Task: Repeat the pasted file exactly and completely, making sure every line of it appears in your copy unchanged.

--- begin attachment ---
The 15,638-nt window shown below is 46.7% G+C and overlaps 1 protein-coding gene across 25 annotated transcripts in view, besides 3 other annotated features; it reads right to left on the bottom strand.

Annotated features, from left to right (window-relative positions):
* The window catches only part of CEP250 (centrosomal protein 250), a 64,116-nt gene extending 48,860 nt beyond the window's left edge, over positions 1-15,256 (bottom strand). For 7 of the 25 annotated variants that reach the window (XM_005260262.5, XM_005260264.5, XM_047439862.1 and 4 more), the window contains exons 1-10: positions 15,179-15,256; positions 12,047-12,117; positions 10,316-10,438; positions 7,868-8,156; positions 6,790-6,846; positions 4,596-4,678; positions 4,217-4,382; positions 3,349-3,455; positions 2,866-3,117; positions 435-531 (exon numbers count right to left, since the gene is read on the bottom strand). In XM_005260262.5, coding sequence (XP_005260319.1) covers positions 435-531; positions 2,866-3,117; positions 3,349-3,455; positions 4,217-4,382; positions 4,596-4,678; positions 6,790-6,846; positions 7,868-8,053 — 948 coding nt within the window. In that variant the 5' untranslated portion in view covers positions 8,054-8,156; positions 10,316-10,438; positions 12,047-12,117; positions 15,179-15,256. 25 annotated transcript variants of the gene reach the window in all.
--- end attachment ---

The 15,638-nt window shown below is 46.7% G+C and overlaps 1 protein-coding gene across 25 annotated transcripts in view, besides 3 other annotated features; it reads right to left on the bottom strand.

Annotated features, from left to right (window-relative positions):
* The window catches only part of CEP250 (centrosomal protein 250), a 64,116-nt gene extending 48,860 nt beyond the window's left edge, over positions 1-15,256 (bottom strand). For 7 of the 25 annotated variants that reach the window (XM_005260262.5, XM_005260264.5, XM_047439862.1 and 4 more), the window contains exons 1-10: positions 15,179-15,256; positions 12,047-12,117; positions 10,316-10,438; positions 7,868-8,156; positions 6,790-6,846; positions 4,596-4,678; positions 4,217-4,382; positions 3,349-3,455; positions 2,866-3,117; positions 435-531 (exon numbers count right to left, since the gene is read on the bottom strand). In XM_005260262.5, coding sequence (XP_005260319.1) covers positions 435-531; positions 2,866-3,117; positions 3,349-3,455; positions 4,217-4,382; positions 4,596-4,678; positions 6,790-6,846; positions 7,868-8,053 — 948 coding nt within the window. In that variant the 5' untranslated portion in view covers positions 8,054-8,156; positions 10,316-10,438; positions 12,047-12,117; positions 15,179-15,256. 25 annotated transcript variants of the gene reach the window in all.